It felt like a defining moment. It was his first win since Round 2 and saw him become the first driver to win three races this year, with one round to spare. In second, Vips had been replaced in second by Daruvala once more, but realistically, the gap between the PREMA duo was too big to close. The Russian was set to win the Championship in his home country.
This was exactly how it played out. He may not have sealed it with a win, but he didn’t need to. Daruvala suffered a shocking start to the race, dropping from second to sixth. The Indian managed to fight back a place for fifth, but ultimately, this meant that the Russian wouldn’t require victory to lift the crown on Saturday.
The trio from the Italian squad had actually secured P1, 2 and 3 in Qualifying, and Armstrong pre-race comments had prompted a nervous look from the Championship leader.
“It's a long run down to Turn 2, and I have got nothing to lose. Jehan's got more or less nothing to lose and then Robert has everything to lose,” exclaimed the Kiwi, with a cheeky grin and devilish glint in his eye.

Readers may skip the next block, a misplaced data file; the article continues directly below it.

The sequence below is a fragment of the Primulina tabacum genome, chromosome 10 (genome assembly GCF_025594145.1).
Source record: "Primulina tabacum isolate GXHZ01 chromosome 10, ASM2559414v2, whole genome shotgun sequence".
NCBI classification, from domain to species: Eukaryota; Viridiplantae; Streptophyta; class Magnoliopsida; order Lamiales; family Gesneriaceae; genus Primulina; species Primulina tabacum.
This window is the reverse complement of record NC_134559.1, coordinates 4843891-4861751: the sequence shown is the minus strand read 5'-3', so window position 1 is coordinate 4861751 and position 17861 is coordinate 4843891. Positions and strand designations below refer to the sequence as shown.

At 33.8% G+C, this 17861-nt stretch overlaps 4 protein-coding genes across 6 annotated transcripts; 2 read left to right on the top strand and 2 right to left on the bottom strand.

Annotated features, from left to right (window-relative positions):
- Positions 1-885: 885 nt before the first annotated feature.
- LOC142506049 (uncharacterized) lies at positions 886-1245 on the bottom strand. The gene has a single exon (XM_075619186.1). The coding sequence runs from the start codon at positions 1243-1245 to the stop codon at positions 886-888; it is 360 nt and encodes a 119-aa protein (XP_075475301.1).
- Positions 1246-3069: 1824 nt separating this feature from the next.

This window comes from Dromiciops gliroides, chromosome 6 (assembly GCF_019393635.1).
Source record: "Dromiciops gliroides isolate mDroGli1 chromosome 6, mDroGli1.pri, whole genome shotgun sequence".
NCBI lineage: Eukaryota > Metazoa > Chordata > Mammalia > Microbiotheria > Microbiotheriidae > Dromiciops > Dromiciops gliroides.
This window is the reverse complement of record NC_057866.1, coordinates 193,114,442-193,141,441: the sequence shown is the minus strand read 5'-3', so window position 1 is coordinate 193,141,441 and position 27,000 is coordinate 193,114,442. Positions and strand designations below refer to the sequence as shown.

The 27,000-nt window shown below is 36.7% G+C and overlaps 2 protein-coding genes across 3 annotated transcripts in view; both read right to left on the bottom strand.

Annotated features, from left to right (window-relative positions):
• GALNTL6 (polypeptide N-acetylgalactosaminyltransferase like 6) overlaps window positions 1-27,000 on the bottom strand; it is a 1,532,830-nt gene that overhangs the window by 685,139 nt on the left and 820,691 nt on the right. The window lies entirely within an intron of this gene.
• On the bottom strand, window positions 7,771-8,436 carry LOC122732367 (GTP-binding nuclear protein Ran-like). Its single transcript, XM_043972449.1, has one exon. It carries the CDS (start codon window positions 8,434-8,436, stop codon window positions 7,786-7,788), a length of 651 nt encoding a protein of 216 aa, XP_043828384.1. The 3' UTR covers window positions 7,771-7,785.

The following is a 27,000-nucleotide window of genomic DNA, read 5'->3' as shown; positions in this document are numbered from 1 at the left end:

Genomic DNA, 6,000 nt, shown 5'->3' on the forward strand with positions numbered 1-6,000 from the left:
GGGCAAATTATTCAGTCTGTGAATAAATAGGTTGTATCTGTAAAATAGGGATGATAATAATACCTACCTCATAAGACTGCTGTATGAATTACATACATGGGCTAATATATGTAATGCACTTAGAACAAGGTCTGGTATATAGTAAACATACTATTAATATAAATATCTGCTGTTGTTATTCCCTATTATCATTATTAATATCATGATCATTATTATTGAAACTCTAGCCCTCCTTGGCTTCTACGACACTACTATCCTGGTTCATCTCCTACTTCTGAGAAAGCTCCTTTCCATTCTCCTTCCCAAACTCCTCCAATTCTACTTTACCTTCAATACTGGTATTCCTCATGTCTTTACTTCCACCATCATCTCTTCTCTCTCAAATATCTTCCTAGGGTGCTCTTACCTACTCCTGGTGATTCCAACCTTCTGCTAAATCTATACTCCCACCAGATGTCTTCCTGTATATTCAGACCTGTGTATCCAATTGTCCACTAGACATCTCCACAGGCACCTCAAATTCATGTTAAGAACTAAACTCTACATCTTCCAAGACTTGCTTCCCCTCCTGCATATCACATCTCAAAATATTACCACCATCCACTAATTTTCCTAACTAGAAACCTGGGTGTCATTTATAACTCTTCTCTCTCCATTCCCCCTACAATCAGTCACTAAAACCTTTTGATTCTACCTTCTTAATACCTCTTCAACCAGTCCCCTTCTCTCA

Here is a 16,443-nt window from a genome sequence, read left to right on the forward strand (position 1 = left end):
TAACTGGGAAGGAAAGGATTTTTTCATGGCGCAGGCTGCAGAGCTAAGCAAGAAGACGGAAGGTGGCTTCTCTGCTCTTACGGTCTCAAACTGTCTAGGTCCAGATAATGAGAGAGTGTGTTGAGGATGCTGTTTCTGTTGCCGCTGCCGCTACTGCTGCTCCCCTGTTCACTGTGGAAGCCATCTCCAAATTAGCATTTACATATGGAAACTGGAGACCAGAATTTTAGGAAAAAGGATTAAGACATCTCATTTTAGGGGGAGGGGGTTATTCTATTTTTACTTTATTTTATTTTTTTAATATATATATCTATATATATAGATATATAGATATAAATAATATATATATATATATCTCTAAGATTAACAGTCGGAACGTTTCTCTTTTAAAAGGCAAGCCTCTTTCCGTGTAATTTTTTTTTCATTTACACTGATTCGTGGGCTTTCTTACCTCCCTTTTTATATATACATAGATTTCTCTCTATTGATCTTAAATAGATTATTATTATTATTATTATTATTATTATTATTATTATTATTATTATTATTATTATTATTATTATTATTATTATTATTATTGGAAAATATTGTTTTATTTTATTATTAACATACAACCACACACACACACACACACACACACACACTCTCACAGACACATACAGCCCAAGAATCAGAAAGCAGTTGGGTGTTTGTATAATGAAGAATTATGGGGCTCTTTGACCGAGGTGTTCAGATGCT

Shwartzman knew it too, so when Armstrong took a tow and dashed passed him off the line, there was no immediate fight back. “After Turn 2 I was behind him in second place and my target was just to take it easy and not make any stupid mistakes,” he explained “Because of the title fight, and generally there is no point of killing the tyres or doing something crazy. I was just taking it easy at the beginning.”
It was another sign of the growing maturity that he has shown since their collision in Spielberg. Further assaults on him would occur and he soon saw Niko Kari pass him from third, but again, he didn’t panic, he didn’t take any stupid risks, he played it cool and let the race play out in-front of him, knowing the Championship title was still assured.